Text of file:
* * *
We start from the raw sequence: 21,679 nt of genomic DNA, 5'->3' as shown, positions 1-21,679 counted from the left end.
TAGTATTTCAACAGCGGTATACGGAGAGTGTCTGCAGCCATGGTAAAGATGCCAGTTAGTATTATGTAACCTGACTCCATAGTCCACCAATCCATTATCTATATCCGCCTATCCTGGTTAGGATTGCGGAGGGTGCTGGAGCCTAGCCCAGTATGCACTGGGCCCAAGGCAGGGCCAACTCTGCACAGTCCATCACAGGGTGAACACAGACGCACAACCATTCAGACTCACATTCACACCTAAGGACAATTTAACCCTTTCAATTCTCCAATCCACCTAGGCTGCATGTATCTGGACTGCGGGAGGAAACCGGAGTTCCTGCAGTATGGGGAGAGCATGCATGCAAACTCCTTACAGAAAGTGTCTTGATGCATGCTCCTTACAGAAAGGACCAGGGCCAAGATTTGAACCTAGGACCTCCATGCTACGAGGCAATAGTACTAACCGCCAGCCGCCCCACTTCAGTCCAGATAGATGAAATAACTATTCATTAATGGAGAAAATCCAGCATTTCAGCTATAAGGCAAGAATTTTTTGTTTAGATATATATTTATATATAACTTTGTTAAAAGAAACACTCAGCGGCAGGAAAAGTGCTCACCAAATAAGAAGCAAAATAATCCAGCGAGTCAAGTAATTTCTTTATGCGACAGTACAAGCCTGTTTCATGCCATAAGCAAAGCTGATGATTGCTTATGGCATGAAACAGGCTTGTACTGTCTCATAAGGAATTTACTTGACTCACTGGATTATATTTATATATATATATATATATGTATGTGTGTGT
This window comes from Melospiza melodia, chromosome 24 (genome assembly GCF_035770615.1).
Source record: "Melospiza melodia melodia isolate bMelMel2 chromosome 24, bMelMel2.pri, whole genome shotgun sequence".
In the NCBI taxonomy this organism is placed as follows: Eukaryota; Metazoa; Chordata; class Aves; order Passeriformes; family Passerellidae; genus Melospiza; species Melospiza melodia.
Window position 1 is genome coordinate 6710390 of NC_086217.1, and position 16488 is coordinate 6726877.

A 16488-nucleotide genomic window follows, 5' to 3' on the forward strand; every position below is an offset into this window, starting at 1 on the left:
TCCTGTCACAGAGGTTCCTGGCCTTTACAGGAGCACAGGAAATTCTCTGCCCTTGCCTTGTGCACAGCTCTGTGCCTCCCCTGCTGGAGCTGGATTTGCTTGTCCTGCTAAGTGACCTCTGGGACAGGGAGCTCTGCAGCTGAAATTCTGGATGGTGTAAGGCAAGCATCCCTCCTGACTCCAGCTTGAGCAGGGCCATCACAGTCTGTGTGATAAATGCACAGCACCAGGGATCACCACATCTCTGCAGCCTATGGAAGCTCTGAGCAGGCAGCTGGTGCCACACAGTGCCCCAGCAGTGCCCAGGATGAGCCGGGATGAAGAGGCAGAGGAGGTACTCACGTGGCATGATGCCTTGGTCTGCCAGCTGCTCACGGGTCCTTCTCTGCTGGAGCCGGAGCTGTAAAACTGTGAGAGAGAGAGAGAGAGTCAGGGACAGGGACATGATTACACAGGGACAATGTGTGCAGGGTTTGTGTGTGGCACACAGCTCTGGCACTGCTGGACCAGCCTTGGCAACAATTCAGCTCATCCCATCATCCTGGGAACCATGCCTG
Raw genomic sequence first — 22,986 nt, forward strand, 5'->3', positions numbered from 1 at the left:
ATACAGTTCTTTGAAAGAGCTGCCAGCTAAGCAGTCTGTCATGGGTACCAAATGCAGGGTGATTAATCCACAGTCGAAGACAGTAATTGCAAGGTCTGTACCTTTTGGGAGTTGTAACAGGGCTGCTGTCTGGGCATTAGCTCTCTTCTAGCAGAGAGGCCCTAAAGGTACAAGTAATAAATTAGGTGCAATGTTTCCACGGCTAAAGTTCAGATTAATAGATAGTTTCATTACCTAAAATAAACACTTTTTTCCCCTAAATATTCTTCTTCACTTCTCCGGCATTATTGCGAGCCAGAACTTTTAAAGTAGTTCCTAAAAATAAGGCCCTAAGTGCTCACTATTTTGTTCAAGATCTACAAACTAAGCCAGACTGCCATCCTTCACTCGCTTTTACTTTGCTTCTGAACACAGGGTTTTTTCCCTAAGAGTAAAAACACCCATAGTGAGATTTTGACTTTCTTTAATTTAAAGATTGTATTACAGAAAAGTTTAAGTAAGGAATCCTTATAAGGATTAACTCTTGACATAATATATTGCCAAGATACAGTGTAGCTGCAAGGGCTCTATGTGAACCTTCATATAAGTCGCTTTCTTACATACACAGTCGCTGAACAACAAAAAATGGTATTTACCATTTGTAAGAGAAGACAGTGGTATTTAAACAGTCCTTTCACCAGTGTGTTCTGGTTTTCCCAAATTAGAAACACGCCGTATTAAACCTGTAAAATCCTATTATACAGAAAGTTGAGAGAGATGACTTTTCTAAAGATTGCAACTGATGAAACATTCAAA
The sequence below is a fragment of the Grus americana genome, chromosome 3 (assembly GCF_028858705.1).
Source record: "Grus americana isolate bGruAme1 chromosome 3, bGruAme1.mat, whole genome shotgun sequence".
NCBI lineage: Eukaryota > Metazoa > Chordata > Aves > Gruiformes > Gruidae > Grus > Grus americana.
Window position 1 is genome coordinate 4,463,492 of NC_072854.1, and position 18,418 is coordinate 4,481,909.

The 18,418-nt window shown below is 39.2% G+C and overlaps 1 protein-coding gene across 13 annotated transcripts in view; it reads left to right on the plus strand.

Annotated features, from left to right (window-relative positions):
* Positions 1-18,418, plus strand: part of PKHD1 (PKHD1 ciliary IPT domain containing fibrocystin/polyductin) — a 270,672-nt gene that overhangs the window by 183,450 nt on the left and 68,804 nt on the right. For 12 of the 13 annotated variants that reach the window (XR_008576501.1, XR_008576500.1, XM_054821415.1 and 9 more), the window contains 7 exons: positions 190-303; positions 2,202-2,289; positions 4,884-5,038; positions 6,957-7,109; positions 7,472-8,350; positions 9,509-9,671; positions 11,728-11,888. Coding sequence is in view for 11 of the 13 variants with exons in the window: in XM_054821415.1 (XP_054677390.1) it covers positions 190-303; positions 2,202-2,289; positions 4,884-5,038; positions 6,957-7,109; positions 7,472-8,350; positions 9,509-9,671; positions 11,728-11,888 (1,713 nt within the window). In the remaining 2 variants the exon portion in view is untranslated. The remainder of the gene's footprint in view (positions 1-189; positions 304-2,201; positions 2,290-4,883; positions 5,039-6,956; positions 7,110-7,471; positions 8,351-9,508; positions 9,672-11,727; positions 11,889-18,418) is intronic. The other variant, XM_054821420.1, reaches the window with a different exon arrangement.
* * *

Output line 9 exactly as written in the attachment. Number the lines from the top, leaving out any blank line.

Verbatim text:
Raw genomic sequence first — 22,986 nt, forward strand, 5'->3', positions numbered from 1 at the left: